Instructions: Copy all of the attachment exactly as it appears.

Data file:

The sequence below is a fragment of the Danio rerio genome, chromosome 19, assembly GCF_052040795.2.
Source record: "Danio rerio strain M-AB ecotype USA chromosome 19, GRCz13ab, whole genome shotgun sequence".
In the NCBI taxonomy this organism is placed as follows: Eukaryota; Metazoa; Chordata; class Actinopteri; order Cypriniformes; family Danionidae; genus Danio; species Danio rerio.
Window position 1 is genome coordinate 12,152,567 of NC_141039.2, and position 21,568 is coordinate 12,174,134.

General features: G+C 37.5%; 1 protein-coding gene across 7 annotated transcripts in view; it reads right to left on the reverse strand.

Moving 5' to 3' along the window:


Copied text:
The sequence below is a fragment of the Danio rerio genome, chromosome 19, assembly GCF_052040795.2.
Source record: "Danio rerio strain M-AB ecotype USA chromosome 19, GRCz13ab, whole genome shotgun sequence".
In the NCBI taxonomy this organism is placed as follows: Eukaryota; Metazoa; Chordata; class Actinopteri; order Cypriniformes; family Danionidae; genus Danio; species Danio rerio.
Window position 1 is genome coordinate 12,152,567 of NC_141039.2, and position 21,568 is coordinate 12,174,134.

General features: G+C 37.5%; 1 protein-coding gene across 7 annotated transcripts in view; it reads right to left on the reverse strand.

Moving 5' to 3' along the window: